John von Heyking has a review of Roger Scruton’s book I Drink, Therefore I am: A Philosopher’s Guide to Wine. In addition to being a philosopher, composer, and fox-hunter, Scruton is also a wine connoisseur. According to von Heyking, Scruton
encourages us to recognize that stream of liquid descending from our pursed lips into our throat as the red or golden chord that runs from heaven to earth, and binds everything in-between into a cosmic whole. Wine both reflects and helps constitute our participation in all strata of reality, and points the way to our redemption.
Scruton reflects on the history of wine and its meaning:
At some level, I venture to suggest, the experience of wine is a recuperation of that original cult whereby the land was settled and the city built. And what we taste in the wine is not just the fruit and its ferment, but also the peculiar flavour of a landscape to which the gods have been invited and where they have found a home. Nothing else that we eat or drink comes to us with such a halo of significance, and by refusing to drink it people send an important message — the message that they do not belong on this earth (p. 137).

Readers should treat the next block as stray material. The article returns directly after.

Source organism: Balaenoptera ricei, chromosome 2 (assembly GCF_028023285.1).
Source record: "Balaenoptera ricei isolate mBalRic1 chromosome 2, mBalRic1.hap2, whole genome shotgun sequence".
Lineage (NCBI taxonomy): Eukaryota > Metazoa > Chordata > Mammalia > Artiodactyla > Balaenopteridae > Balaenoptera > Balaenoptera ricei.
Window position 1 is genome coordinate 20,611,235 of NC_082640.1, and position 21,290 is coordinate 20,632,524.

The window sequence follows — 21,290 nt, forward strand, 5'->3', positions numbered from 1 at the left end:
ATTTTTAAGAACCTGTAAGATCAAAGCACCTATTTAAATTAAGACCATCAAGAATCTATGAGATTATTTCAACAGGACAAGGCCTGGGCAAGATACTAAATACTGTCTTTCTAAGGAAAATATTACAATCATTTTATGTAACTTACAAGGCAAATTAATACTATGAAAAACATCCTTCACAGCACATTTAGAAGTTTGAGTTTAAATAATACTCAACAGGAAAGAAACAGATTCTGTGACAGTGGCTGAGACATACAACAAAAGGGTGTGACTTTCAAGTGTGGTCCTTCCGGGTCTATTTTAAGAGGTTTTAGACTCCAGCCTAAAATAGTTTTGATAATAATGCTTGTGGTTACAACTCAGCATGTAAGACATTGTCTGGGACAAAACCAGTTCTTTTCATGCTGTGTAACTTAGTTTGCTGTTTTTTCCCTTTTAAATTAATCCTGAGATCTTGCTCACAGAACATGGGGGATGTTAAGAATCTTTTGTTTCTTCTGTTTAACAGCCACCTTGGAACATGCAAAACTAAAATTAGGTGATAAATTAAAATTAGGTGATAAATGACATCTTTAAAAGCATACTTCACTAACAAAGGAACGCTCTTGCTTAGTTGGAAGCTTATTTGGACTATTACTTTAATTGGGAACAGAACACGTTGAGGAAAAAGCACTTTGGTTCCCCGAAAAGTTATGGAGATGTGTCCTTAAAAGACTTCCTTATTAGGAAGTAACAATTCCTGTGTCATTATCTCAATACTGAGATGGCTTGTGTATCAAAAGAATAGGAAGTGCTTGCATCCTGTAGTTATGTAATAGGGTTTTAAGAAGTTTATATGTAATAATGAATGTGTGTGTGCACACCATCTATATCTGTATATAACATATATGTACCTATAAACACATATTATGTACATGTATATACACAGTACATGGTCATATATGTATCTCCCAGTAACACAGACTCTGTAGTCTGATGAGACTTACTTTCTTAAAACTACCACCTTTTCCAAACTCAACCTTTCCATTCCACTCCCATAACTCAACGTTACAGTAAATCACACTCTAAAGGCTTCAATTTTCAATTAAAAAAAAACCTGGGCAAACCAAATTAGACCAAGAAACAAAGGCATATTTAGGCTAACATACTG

Wine is “a living thing” that is more than simply another beverage or food to be consumed. As von Heyking puts it,
The moral significance of wine lies in this: because its joyous taste is received like a revelation, it encourages an attitude of gratitude toward others and toward things. The joy of imbibing wine results in our awareness that something this wonderful nearly shares our own substance (on account of being inside of us) and points to individual people and things outside of us. Wine helps us experience others not as other things or people, but as dignified individuals whose existence, like ours, is a gift.
Furthermore, wine teaches the virtue of moderation without which the goodness of wine is lost. Perhaps if we could just get the Congress to drink wine with a philosophical disposition, they would quit spending money like drunken sailors.
h/t Richard Avramenko